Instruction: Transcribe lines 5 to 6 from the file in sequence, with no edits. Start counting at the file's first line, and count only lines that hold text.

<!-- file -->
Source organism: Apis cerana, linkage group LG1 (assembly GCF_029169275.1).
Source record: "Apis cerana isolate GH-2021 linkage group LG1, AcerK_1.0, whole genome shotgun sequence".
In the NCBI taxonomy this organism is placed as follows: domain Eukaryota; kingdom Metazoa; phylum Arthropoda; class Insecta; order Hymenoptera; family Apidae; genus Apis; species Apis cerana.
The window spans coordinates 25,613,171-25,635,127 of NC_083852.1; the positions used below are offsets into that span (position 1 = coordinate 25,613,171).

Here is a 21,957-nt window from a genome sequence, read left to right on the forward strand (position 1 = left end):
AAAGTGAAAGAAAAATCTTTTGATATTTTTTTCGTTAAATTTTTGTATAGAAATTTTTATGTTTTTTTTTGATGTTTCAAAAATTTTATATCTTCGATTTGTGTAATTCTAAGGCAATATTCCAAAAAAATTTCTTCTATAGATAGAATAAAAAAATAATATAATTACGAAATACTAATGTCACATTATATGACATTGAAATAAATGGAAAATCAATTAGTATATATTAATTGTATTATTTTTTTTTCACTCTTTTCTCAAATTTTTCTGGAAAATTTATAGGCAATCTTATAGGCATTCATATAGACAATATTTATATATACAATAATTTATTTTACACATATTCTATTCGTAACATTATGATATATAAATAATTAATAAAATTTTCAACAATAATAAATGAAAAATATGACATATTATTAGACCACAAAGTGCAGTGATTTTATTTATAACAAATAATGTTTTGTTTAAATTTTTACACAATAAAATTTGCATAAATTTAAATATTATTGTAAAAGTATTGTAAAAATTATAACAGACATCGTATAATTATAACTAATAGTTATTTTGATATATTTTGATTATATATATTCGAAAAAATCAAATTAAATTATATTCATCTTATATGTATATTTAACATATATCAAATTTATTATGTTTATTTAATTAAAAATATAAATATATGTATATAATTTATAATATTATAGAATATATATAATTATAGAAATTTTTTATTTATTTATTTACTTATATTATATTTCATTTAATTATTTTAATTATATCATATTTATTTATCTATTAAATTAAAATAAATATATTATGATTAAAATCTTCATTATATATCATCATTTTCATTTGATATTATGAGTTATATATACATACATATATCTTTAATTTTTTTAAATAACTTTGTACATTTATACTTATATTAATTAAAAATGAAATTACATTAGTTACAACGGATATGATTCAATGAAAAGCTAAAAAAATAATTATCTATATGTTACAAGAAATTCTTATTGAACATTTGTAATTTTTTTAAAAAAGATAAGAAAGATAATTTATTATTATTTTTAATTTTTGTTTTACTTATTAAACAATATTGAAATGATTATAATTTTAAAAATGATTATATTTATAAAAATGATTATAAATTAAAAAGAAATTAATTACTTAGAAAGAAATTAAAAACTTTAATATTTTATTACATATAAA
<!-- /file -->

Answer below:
Here is a 21,957-nt window from a genome sequence, read left to right on the forward strand (position 1 = left end):
AAAGTGAAAGAAAAATCTTTTGATATTTTTTTCGTTAAATTTTTGTATAGAAATTTTTATGTTTTTTTTTGATGTTTCAAAAATTTTATATCTTCGATTTGTGTAATTCTAAGGCAATATTCCAAAAAAATTTCTTCTATAGATAGAATAAAAAAATAATATAATTACGAAATACTAATGTCACATTATATGACATTGAAATAAATGGAAAATCAATTAGTATATATTAATTGTATTATTTTTTTTTCACTCTTTTCTCAAATTTTTCTGGAAAATTTATAGGCAATCTTATAGGCATTCATATAGACAATATTTATATATACAATAATTTATTTTACACATATTCTATTCGTAACATTATGATATATAAATAATTAATAAAATTTTCAACAATAATAAATGAAAAATATGACATATTATTAGACCACAAAGTGCAGTGATTTTATTTATAACAAATAATGTTTTGTTTAAATTTTTACACAATAAAATTTGCATAAATTTAAATATTATTGTAAAAGTATTGTAAAAATTATAACAGACATCGTATAATTATAACTAATAGTTATTTTGATATATTTTGATTATATATATTCGAAAAAATCAAATTAAATTATATTCATCTTATATGTATATTTAACATATATCAAATTTATTATGTTTATTTAATTAAAAATATAAATATATGTATATAATTTATAATATTATAGAATATATATAATTATAGAAATTTTTTATTTATTTATTTACTTATATTATATTTCATTTAATTATTTTAATTATATCATATTTATTTATCTATTAAATTAAAATAAATATATTATGATTAAAATCTTCATTATATATCATCATTTTCATTTGATATTATGAGTTATATATACATACATATATCTTTAATTTTTTTAAATAACTTTGTACATTTATACTTATATTAATTAAAAATGAAATTACATTAGTTACAACGGATATGATTCAATGAAAAGCTAAAAAAATAATTATCTATATGTTACAAGAAATTCTTATTGAACATTTGTAATTTTTTTAAAAAAGATAAGAAAGATAATTTATTATTATTTTTAATTTTTGTTTTACTTATTAAACAATATTGAAATGATTATAATTTTAAAAATGATTATATTTATAAAAATGATTATAAATTAAAAAGAAATTAATTACTTAGAAAGAAATTAAAAACTTTAATATTTTATTACATATAAA